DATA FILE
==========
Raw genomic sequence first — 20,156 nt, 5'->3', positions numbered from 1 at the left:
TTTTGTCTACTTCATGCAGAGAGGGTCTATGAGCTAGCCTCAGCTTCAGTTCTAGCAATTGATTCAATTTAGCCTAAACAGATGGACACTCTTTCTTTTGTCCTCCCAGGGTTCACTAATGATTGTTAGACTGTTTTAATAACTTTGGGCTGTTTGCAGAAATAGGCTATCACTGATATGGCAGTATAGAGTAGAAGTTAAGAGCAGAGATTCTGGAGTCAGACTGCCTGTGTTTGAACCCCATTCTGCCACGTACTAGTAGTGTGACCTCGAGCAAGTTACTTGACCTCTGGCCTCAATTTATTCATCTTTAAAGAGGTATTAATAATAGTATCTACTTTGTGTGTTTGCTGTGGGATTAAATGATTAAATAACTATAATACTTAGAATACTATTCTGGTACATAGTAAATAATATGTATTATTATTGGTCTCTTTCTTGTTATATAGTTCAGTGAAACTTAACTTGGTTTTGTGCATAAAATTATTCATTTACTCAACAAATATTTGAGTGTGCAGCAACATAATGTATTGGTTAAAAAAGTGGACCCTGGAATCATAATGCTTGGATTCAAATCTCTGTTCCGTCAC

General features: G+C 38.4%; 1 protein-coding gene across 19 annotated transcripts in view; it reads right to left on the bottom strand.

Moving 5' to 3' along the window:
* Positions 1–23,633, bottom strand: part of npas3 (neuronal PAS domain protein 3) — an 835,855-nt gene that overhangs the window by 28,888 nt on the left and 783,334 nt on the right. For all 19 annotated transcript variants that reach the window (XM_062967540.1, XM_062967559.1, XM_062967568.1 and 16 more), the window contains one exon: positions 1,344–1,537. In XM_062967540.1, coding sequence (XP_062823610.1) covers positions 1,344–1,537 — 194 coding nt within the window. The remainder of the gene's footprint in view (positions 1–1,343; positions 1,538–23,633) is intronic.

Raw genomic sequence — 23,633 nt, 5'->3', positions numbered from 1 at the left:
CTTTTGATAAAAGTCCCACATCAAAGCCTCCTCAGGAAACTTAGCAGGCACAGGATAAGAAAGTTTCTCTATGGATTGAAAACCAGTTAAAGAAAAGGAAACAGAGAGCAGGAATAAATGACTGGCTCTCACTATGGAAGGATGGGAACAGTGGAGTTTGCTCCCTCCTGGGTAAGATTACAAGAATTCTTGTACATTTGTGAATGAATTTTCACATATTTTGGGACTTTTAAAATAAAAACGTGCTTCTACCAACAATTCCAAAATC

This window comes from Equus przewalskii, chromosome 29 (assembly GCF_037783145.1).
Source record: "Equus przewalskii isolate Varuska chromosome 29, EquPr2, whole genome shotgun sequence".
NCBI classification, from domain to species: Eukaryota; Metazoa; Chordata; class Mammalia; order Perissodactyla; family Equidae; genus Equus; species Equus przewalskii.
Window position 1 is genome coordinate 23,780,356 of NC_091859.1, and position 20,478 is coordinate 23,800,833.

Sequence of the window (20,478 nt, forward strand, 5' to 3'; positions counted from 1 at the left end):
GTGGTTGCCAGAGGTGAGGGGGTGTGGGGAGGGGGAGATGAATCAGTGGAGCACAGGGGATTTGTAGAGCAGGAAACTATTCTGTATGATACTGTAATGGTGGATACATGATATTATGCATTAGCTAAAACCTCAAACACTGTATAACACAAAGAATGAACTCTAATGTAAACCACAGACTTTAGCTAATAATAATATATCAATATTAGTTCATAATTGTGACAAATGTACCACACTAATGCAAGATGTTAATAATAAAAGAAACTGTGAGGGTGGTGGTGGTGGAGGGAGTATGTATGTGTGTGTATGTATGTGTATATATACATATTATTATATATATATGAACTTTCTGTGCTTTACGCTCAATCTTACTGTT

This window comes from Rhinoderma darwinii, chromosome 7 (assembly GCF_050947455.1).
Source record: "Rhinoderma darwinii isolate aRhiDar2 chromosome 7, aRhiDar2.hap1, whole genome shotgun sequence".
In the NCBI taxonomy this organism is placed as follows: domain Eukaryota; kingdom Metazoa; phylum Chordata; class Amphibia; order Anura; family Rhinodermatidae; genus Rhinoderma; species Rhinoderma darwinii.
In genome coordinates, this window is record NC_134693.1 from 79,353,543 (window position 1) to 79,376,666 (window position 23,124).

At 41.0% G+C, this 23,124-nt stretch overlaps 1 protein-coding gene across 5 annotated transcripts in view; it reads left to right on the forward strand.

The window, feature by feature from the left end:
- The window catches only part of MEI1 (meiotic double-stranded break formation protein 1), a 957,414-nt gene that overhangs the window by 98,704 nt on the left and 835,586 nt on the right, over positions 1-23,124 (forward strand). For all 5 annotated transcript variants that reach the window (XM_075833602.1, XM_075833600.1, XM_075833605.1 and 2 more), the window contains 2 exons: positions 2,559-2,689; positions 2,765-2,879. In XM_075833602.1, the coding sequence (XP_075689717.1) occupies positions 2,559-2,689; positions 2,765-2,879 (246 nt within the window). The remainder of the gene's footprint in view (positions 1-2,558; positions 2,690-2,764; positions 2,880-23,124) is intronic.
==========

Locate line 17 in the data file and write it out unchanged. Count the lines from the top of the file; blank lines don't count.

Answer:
In genome coordinates, this window is record NC_134693.1 from 79,353,543 (window position 1) to 79,376,666 (window position 23,124).